Dr. Canady was inducted into the Michigan Women’s Hall of Fame in 1989. She received the American Medical Women’s Association President’s Award in 1993 and in 1994 was awarded the Distinguished Service Award from Wayne State University Medical School. In 1984, she was named Teacher of the Year by Children’s Hospital of Michigan. Dr. Canady received a Candace Award from the National Coalition of 100 Black Women in 1986. She is a member of the Congress of Neurological Surgeons, the American Association of Neurological Surgeons, the Society of Pediatric. Dr. Canady was also featured in a Nickelodeon Black History Month short animation that aired in February 2015 to celebrate her achievement of being the first African-American woman to become a neurosurgeon.


Donna Christian-Christensen, M.D.


Donna Marie Christian-Christensen is an American physician and politician. She served as the 4th elected non-voting Delegate from the United States Virgin Islands’s at-large district to the United States House of Representatives from 1997 until 2015. 

Dr. Christensen received her Bachelor of Science from St. Mary’s College in Notre Dame, Indiana in 1966. She then attended the George Washington University School of Medicine in Washington, D.C., where she received an M.D. in 1970. She interned at San Francisco’s Pacific Medical Center from 1970 to 1971 and performed her residency in family medicine at Howard University Medical Center from 1973 to 1974. Dr. Christensen worked as a physician, first in the emergency room and later in the maternity ward. She then served as medical director for the St. Croix Hospital in St. Croix, Virgin Islands. She was the Commissioner of Health for the Virgin Islands in 1993 and 1994 and also ran a private medical practice until 1996. 

Dr. Christensen was a delegate to the Democratic National Conventions from 1994 through 2012 elections. She previously served on the Board of Education for the U.S. Virgin Islands (USVI). She was also active in community organizations in the Virgin Islands, working to protect St. Croix from overdevelopment, and leading an effort to improve the quality of local judicial appointments. Dr. Christensen ran unsuccessfully for the position of USVI delegate in 1994, losing in the primary to former judge Eileen Petersen. However, she was elected as a Democrat to the House in a 1996 runoff with Victor Frazer (Independent) and served from January 3, 1997 to January 3, 2015. Dr. Christensen supported Obama’s Patient Protection and Affordable Care Act. Shortly before the Supreme Court affirmed the legislation, she said “For 99 years, presidents have been trying to do this. Finally, our president has made it possible for each and every American”. Dr. Christensen is a member of the Congressional Black Caucus and the Congressional Progressive Caucus. She is the first female physician to win a congressional election.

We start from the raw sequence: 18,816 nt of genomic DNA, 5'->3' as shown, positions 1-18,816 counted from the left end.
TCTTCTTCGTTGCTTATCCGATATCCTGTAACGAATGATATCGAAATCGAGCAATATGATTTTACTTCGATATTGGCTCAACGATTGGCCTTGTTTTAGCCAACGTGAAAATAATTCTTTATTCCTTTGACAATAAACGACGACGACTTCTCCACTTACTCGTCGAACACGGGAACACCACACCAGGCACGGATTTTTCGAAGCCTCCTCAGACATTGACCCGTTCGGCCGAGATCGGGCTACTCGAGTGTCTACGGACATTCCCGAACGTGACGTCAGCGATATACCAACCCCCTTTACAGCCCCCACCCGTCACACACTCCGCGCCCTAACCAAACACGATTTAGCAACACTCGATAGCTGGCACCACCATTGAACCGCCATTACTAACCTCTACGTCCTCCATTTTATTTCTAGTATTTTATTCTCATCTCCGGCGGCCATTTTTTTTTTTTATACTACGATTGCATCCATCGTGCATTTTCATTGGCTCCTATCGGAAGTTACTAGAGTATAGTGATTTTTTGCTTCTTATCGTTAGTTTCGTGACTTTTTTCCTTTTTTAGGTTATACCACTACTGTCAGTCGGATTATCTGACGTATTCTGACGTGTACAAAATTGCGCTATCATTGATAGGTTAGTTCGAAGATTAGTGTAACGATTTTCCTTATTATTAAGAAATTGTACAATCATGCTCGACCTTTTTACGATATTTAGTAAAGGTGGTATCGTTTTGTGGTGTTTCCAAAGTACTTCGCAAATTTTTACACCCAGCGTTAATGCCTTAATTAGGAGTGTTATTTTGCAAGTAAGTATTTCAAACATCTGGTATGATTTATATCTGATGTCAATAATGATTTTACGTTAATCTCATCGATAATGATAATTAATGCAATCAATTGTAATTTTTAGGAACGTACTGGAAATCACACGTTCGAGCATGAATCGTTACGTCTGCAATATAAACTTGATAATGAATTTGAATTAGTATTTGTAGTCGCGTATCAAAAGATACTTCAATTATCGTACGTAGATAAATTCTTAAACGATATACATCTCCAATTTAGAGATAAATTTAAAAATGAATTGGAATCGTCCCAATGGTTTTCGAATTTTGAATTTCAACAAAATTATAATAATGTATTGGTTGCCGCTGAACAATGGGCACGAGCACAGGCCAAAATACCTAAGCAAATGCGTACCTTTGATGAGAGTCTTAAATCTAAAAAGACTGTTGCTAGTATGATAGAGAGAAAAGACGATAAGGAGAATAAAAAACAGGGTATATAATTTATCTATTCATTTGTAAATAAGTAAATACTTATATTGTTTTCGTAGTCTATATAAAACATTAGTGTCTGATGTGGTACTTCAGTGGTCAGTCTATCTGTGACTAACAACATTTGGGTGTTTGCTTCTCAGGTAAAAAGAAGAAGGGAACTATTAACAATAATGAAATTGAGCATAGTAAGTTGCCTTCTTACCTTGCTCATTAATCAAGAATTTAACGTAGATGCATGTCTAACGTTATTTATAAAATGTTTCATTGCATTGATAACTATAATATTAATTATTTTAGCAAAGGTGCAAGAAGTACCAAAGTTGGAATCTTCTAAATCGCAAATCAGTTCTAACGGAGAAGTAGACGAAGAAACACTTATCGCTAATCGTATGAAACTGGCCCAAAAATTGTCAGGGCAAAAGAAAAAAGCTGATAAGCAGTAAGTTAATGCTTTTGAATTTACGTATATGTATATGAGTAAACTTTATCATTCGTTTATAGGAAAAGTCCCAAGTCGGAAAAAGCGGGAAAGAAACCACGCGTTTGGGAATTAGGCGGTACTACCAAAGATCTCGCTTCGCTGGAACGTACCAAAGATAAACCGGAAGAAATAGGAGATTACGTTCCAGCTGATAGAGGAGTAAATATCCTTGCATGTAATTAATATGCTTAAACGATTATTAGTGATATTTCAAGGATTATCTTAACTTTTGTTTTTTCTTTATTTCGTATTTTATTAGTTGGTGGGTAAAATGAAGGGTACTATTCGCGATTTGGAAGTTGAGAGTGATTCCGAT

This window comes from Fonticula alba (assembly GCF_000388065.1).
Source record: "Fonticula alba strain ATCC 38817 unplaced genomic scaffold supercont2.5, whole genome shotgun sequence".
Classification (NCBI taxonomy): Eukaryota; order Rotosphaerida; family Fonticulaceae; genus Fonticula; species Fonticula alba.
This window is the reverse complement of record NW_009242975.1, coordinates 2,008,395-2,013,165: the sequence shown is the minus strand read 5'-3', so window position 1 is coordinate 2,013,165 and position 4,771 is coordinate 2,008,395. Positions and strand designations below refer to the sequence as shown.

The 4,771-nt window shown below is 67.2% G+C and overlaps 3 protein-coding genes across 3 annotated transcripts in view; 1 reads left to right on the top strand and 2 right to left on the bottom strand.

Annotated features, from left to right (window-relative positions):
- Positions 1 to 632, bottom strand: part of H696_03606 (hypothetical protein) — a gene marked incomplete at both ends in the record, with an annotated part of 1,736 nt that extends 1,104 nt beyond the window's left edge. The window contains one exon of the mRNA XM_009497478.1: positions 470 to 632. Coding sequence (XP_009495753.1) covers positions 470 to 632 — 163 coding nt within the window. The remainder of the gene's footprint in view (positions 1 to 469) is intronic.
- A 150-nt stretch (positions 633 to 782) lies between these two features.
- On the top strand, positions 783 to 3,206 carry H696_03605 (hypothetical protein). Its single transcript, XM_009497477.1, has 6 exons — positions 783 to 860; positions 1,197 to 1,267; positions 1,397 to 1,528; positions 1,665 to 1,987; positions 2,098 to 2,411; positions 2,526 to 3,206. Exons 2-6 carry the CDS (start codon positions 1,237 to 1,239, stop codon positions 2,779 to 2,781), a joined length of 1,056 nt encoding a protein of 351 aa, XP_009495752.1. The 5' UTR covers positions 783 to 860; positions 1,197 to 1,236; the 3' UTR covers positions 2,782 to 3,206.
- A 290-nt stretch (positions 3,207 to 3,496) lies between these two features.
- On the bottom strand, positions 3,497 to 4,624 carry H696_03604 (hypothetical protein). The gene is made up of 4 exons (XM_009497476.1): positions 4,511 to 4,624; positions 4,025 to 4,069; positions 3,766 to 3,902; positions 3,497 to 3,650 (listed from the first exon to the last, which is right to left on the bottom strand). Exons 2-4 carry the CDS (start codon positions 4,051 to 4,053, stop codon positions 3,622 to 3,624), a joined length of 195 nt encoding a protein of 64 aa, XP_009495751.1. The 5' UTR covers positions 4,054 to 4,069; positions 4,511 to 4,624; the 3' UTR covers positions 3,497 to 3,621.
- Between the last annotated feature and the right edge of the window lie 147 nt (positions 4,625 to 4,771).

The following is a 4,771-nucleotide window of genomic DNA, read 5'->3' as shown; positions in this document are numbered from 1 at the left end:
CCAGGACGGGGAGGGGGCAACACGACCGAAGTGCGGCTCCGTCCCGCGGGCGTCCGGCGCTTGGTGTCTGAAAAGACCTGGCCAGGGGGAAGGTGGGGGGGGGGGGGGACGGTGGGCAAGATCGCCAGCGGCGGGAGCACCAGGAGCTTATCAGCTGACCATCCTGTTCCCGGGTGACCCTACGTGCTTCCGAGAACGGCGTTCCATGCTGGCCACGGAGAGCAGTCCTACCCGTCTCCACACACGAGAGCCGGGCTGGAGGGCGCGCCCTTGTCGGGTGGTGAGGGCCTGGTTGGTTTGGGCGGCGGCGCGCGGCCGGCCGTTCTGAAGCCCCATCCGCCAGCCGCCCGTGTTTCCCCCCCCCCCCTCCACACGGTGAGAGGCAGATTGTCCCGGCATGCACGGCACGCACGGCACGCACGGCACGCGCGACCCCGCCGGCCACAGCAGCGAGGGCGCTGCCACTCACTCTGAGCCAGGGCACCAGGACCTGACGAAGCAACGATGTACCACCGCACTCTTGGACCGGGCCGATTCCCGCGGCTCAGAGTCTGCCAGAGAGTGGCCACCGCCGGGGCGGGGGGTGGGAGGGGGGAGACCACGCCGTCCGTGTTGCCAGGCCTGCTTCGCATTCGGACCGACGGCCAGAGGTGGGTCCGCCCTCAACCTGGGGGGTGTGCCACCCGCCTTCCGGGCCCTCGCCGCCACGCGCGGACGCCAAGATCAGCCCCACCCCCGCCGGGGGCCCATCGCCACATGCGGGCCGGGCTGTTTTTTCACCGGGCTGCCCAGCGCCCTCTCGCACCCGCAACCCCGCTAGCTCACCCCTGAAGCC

Susan La Flesche Picotte, M.D.


Susan La Flesche Picotte was a Native American doctor and reformer in the late 19th century. She is widely acknowledged as one of the first Native Americans to earn a medical degree. Though women were often healers in Omaha Indian society, it was uncommon for any Victorian-era woman in the United States to go to medical school. In the late 19th century, only a few medical schools accepted women. Dr. Picotte was accepted at the Woman’s Medical College of Pennsylvania (WMCP), which had been established in 1850 as one of the few medical schools on the East Coast for the education of women. At the WMCP, she studied chemistry, anatomy, physiology, histology, pharmaceutical science, obstetrics, and general medicine, and, like her peers, did clinical work at facilities in Philadelphia alongside students from other colleges, both male and female. Dr. Picotte was valedictorian and graduated at the top of her class on March 14, 1889, after a rigorous three-year course of study.